One of the greatest challenges facing human civilization is the provision of secure, affordable energy without causing catastrophic environmental damage. As the world's largest economy, and as a world leader in energy technologies, the United States is a particularly important case. In the light of increased competition from other countries (particularly China), growing concerns about the local and global environmental impacts of the energy system, an ever-present interest in energy security, and the realization that technological innovation takes place in a complex ecosystem involving a wide range of domestic and international actors, Transforming U.S. Energy Innovation provides a comprehensive and analytical assessment of the role that the U.S. government should play in energy technology innovation. It will be invaluable for policy makers in energy innovation and for researchers studying energy innovation, future energy technologies, climate-change mitigation, and innovation management. It will also act as a supplementary textbook for courses on energy and innovation.
1. The need to transform US energy innovation Matthew Bunn, Laura Diaz Anadon and Venkatesh Narayanamurti
2. Expanding, and improving targeting of, US investment in energy innovation: an analytical approach Laura Diaz Anadon, Gabriel Chan and Audrey Lee
3. Reforming US energy innovation institutions: maximizing the return on investment Nathaniel Logar, Venkatesh Narayanamurti and Laura Diaz Anadon
4. Encouraging private-sector energy technology innovation and public-private cooperation Charles Jones, Laura Diaz Anadon and Venkatesh Narayanamurti
5. Maximizing the benefit from international energy innovation cooperation Ruud Kempener, Matthew Bunn and Laura Diaz Anadon
6. Transforming US energy innovation: how do we get there? Laura Diaz Anadon, Venkatesh Narayanamurti and Matthew Bunn
Laura Diaz Anadon is Assistant Professor of Public Policy at the John F. Kennedy School of Government, Harvard University, and Associate Director of the Science Technology and Public Policy Program at the Belfer Center for Science and International Affairs. Her research focuses on energy- and environment-oriented technological progress and on the role of government policy. Her articles have been published in a variety of journals, including Environmental Science and Technology, Energy Economics, Research Policy, and Issues in Science and Technology. She was on the advisory board of the Accelerating Energy Innovation Project at the International Energy Agency and has been a consultant for various international organizations and government officials around the world on policy for energy innovation.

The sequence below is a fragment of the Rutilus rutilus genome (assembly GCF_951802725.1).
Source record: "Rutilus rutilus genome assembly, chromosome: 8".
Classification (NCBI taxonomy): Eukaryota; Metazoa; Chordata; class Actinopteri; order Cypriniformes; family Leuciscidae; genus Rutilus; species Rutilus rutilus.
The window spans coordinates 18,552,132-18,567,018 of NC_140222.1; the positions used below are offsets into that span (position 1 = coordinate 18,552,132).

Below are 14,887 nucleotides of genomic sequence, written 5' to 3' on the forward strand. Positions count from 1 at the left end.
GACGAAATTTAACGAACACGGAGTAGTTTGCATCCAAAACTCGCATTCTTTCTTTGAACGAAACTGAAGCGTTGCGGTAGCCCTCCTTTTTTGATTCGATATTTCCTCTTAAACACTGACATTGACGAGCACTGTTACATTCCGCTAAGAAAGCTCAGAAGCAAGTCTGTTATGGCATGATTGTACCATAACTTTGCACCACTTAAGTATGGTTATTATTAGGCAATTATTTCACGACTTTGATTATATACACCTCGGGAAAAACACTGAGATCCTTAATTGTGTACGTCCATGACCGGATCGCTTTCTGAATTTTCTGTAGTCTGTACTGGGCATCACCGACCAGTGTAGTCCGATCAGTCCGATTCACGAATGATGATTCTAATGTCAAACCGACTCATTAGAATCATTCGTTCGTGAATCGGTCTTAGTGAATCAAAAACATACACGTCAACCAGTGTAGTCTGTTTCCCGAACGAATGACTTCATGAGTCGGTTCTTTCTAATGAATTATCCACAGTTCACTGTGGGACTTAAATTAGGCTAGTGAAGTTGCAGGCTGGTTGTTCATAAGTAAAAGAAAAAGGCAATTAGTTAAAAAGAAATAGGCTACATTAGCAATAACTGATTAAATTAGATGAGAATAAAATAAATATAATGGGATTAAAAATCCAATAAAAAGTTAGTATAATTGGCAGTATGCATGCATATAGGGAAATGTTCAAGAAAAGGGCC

Matthew Bunn is Professor of Practice at the John F. Kennedy School of Government, Harvard University. His research interests include policies for energy innovation, nuclear theft and terrorism, nuclear proliferation and measures to control it, and the future of nuclear energy and its fuel cycle. Before Harvard, Bunn served as an adviser to the White House Office of Science and Technology Policy, as a study director at the National Academy of Sciences, and as editor of Arms Control Today. He is the author or coauthor of more than twenty books and major technical reports and more than a hundred articles in publications ranging from Science to the Washington Post. He is an elected Fellow of the American Association for the Advancement of Science, a recipient of the Joseph A. Burton Forum Award from the American Physical Society, and the recipient of the Hans A. Bethe Award from the Federation of American Scientists for science in service to a more secure world. He serves on the Nuclear Energy Advisory Committee of the US Department of Energy.
Venky Narayanamurti is the Benjamin Peirce Professor of Technology and Public Policy and Professor of Physics at Harvard University. He has previously served as director of the Solid State Electronics Research Laboratory at Bell Labs; Vice President for Research and Exploratory Technology at Sandia National Laboratories; Dean of Engineering at the University of California, Santa Barbara; and founding dean of the School of Engineering and Applied Sciences at Harvard University. He has been elected to memberships in the National Academy of Engineering, the American Academy of Arts and Sciences, and the Royal Swedish Academy of Engineering Sciences. He has served on numerous advisory boards for the federal government, research universities, national laboratories, and industry. These have included chair of the Inertial Confinement Fusion Advisory Committee of the U.S. Department of Energy; chair of the Committee of Visitors of the Division of Materials Research, National Science Foundation; member of the President's Council for the University of California Managed National Laboratories; member of the Governing Board of Brookhaven National Laboratory; and the Brains Trust of ARPA-E of the U.S. Department of Energy.